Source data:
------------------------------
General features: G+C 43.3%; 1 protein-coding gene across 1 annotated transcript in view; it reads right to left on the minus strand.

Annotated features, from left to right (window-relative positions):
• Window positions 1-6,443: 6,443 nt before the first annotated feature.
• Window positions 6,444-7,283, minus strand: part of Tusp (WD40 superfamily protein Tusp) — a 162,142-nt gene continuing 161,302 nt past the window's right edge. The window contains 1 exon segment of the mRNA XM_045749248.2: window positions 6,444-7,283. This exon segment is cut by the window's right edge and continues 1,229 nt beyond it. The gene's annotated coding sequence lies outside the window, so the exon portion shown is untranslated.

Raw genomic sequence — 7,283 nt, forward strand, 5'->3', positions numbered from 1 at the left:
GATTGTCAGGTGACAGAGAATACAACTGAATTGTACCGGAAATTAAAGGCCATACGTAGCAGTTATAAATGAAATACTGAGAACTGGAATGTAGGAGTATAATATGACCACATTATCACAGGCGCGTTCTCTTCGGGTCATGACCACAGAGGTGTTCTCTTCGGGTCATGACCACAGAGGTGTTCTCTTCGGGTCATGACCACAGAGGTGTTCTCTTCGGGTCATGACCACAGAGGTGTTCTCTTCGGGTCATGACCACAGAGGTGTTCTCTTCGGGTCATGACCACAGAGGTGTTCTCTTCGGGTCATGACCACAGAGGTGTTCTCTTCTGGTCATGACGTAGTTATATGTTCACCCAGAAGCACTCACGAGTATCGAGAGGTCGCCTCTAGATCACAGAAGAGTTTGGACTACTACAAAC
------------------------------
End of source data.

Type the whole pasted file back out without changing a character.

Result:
General features: G+C 43.3%; 1 protein-coding gene across 1 annotated transcript in view; it reads right to left on the minus strand.

Annotated features, from left to right (window-relative positions):
• Window positions 1-6,443: 6,443 nt before the first annotated feature.
• Window positions 6,444-7,283, minus strand: part of Tusp (WD40 superfamily protein Tusp) — a 162,142-nt gene continuing 161,302 nt past the window's right edge. The window contains 1 exon segment of the mRNA XM_045749248.2: window positions 6,444-7,283. This exon segment is cut by the window's right edge and continues 1,229 nt beyond it. The gene's annotated coding sequence lies outside the window, so the exon portion shown is untranslated.

Raw genomic sequence — 7,283 nt, forward strand, 5'->3', positions numbered from 1 at the left:
GATTGTCAGGTGACAGAGAATACAACTGAATTGTACCGGAAATTAAAGGCCATACGTAGCAGTTATAAATGAAATACTGAGAACTGGAATGTAGGAGTATAATATGACCACATTATCACAGGCGCGTTCTCTTCGGGTCATGACCACAGAGGTGTTCTCTTCGGGTCATGACCACAGAGGTGTTCTCTTCGGGTCATGACCACAGAGGTGTTCTCTTCGGGTCATGACCACAGAGGTGTTCTCTTCGGGTCATGACCACAGAGGTGTTCTCTTCGGGTCATGACCACAGAGGTGTTCTCTTCGGGTCATGACCACAGAGGTGTTCTCTTCTGGTCATGACGTAGTTATATGTTCACCCAGAAGCACTCACGAGTATCGAGAGGTCGCCTCTAGATCACAGAAGAGTTTGGACTACTACAAAC